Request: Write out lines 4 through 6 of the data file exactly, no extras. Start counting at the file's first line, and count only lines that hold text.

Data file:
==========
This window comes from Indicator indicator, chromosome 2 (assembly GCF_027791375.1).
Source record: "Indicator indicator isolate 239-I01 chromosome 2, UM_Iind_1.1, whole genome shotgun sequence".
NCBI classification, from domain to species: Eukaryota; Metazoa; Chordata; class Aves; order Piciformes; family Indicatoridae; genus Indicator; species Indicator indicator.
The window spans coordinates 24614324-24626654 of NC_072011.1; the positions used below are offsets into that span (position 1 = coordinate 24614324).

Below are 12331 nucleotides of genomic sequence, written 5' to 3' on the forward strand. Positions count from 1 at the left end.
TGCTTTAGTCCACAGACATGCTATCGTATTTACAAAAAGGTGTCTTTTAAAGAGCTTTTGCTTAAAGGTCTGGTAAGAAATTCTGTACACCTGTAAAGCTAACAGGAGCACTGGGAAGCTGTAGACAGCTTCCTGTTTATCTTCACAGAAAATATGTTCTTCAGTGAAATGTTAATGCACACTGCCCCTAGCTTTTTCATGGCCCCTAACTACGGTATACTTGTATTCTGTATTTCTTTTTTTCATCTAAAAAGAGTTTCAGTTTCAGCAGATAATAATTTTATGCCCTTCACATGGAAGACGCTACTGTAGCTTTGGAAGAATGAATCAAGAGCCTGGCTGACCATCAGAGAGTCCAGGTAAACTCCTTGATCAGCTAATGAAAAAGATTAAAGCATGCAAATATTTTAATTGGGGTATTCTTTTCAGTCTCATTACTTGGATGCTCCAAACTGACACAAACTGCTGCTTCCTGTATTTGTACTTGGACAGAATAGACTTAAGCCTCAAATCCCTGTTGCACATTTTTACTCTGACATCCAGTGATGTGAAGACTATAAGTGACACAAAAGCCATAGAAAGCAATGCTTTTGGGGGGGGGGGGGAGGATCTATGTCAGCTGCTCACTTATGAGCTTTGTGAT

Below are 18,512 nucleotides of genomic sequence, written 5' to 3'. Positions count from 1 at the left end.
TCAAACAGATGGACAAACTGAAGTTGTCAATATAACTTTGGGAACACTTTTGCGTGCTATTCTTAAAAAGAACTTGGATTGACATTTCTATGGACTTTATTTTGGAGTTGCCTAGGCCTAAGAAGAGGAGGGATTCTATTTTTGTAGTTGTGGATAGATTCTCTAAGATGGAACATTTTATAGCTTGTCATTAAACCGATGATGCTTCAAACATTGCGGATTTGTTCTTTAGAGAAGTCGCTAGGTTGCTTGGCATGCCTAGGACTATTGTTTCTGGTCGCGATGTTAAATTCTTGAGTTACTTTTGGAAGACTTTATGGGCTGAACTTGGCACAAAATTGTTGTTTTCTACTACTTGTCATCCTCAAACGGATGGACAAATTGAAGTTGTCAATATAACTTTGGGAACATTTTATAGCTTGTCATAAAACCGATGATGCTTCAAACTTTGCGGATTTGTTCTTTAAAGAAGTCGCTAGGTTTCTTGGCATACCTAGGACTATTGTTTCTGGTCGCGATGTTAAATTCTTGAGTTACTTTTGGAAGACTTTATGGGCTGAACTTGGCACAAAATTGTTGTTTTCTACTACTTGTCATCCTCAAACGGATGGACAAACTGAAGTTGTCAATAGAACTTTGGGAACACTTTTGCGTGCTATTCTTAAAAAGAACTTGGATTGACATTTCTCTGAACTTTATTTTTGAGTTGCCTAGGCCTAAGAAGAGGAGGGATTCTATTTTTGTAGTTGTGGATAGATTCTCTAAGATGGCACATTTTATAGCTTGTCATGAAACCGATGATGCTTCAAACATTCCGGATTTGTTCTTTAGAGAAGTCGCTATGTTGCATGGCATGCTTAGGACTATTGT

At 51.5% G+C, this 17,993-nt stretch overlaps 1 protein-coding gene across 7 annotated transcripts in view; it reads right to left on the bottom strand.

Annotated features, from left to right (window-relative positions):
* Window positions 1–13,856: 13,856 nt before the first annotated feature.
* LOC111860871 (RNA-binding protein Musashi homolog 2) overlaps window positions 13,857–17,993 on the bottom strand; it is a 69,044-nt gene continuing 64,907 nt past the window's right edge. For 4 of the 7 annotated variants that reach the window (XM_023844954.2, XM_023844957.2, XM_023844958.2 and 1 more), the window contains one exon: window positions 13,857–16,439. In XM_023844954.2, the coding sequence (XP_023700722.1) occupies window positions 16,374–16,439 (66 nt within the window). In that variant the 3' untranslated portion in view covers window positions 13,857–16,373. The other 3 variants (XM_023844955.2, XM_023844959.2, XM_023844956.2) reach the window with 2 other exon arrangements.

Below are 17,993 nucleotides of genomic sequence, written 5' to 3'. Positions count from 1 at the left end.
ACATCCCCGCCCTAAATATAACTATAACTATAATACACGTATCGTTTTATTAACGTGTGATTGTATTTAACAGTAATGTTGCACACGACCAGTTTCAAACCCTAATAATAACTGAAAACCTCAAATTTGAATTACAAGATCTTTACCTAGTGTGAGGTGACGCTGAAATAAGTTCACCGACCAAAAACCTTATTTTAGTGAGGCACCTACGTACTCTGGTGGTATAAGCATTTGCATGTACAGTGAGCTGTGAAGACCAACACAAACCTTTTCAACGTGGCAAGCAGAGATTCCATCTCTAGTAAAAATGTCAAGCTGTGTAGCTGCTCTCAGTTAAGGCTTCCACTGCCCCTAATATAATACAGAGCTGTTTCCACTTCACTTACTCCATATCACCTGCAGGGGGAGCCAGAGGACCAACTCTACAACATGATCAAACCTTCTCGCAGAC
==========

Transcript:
The window spans coordinates 24614324-24626654 of NC_072011.1; the positions used below are offsets into that span (position 1 = coordinate 24614324).

Below are 12331 nucleotides of genomic sequence, written 5' to 3' on the forward strand. Positions count from 1 at the left end.
TGCTTTAGTCCACAGACATGCTATCGTATTTACAAAAAGGTGTCTTTTAAAGAGCTTTTGCTTAAAGGTCTGGTAAGAAATTCTGTACACCTGTAAAGCTAACAGGAGCACTGGGAAGCTGTAGACAGCTTCCTGTTTATCTTCACAGAAAATATGTTCTTCAGTGAAATGTTAATGCACACTGCCCCTAGCTTTTTCATGGCCCCTAACTACGGTATACTTGTATTCTGTATTTCTTTTTTTCATCTAAAAAGAGTTTCAGTTTCAGCAGATAATAATTTTATGCCCTTCACATGGAAGACGCTACTGTAGCTTTGGAAGAATGAATCAAGAGCCTGGCTGACCATCAGAGAGTCCAGGTAAACTCCTTGATCAGCTAATGAAAAAGATTAAAGCATGCAAATATTTTAATTGGGGTATTCTTTTCAGTCTCATTACTTGGATGCTCCAAACTGACACAAACTGCTGCTTCCTGTATTTGTACTTGGACAGAATAGACTTAAGCCTCAAATCCCTGTTGCACATTTTTACTCTGACATCCAGTGATGTGAAGACTATAAGTGACACAAAAGCCATAGAAAGCAATGCTTTTGGGGGGGGGGGGGAGGATCTATGTCAGCTGCTCACTTATGAGCTTTGTGAT